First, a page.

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Right To Play UNB sets world record

It was a close call, but a Guinness World Record was set on Tuesday night at UNB.

Under the lights at BMO Centre, the largest recorded capture the flag game took place. The game began around 7:30 p.m. with 260 participants, breaking the previous record of 250.

“It went really well,” said Right To Play UNB club co-president ‎Aly Pickard-Tattrie. She and other club members had been organizing Tuesday’s event for the past six months.

The record is still considered unofficial until approved by Guinness. Properly recording a world record attempt is no simple task.

“Everyone had to get documented coming in, clicked in, and write down their name on a piece of paper,” said Pickard-Tattrie. “Then we gave everyone a colour-coded piece of duct tape to divide the teams.”

The world record attempt was part of Martin Parnell’s coast-to-coast “Quest for Kids.” The longtime supporter of Right To Play is visiting 10 universities across Canada and hoping to break 10 different world records — along with raising $1-million for the organization.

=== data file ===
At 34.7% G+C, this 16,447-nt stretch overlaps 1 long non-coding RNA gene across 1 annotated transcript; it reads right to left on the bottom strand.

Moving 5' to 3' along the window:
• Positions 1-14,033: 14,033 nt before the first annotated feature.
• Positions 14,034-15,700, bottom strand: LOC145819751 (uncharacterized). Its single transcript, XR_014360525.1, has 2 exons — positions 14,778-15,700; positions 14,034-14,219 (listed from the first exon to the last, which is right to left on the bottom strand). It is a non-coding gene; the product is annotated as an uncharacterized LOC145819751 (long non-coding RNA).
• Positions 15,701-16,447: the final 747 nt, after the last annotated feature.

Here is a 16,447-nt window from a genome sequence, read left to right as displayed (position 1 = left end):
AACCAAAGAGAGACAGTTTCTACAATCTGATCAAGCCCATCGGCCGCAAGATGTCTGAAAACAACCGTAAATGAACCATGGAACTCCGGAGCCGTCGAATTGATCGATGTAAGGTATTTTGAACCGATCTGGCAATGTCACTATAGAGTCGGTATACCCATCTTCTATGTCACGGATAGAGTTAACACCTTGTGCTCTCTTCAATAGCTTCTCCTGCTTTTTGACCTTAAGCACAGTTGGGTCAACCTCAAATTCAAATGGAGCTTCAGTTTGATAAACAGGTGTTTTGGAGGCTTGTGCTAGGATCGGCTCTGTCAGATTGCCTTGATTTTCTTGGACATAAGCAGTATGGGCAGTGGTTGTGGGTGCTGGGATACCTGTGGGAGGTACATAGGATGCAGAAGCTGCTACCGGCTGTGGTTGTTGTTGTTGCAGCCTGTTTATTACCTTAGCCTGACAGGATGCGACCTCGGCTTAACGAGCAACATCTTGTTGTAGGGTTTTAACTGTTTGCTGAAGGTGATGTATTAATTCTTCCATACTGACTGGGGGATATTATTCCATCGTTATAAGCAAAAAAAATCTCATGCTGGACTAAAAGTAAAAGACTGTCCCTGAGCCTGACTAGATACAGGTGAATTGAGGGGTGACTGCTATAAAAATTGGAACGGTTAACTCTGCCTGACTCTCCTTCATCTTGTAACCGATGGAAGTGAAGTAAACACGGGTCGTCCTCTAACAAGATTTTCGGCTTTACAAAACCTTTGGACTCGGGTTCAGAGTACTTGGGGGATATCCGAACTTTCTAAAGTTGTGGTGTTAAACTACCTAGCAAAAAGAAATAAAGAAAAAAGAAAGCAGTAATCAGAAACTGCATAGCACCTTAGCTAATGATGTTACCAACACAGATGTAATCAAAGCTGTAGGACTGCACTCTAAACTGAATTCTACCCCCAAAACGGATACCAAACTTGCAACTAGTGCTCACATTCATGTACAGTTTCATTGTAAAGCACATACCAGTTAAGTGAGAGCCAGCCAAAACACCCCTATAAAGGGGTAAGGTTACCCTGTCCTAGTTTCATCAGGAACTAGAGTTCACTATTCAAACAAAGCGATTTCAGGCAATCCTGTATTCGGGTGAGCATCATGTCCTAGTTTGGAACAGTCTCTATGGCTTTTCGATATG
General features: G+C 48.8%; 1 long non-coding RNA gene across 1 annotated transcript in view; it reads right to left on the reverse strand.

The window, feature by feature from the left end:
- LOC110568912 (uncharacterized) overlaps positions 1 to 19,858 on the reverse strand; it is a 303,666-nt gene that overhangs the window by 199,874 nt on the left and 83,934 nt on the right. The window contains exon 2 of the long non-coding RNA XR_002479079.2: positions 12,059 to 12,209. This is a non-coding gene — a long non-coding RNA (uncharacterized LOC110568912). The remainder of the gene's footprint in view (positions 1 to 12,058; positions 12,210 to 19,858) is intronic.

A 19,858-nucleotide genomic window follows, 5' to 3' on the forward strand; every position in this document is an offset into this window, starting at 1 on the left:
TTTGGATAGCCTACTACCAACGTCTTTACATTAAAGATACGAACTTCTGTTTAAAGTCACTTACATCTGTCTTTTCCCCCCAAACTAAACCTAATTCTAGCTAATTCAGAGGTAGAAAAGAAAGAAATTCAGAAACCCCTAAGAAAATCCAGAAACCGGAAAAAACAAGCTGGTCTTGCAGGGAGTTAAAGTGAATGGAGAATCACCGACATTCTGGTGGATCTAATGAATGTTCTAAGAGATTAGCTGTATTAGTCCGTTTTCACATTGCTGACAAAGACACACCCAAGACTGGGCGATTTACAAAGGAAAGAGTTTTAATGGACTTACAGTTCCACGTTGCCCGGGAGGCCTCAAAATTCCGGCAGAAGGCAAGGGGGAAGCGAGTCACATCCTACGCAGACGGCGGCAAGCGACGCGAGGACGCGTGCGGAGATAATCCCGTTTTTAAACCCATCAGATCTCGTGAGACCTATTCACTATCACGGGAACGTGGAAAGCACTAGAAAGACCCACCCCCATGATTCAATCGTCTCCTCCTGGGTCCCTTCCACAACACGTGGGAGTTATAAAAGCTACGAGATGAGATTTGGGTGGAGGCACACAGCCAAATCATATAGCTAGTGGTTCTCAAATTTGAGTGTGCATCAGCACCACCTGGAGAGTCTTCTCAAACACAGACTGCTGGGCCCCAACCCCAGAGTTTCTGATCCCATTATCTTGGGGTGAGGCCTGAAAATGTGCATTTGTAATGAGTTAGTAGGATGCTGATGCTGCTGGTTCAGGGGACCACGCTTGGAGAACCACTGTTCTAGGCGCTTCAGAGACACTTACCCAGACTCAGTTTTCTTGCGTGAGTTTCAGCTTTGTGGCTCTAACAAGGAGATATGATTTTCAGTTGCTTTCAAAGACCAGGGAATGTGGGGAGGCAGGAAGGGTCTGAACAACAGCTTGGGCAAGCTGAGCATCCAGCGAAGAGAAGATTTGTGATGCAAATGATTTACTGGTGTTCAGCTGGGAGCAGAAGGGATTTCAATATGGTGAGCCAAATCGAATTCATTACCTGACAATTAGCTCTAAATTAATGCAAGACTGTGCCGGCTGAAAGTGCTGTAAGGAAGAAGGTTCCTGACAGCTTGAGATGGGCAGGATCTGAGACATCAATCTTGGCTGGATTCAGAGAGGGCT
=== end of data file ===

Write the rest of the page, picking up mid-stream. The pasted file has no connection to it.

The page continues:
Last night’s game started about hour late because they were short on participants. Parnell noted on his blog that volunteers were sent to find more people around campus who were willing to take part. The game started at 7:30 p.m. and lasted for roughly 15 minutes.

Parnell’s journey began on Sept. 19 at Quest University in British Columbia and ends on Oct. 14 in St. John’s at the Memorial University of Newfoundland. This is his 10th and final quest to raise money and awareness for the charity.

So far, although there have been some close calls, Parnell and university Right To Play clubs have broken eight different records ranging from volleyball and ball hockey to tunnel ball and Quidditch. He has two record attempts remaining — ultimate Frisbee at Mount Allison and ice hockey at MUN.

Right To Play, headquartered in Toronto, is a global organization that uses sports, games and play to teach children essential life skills to overcome things such as poverty and conflict.

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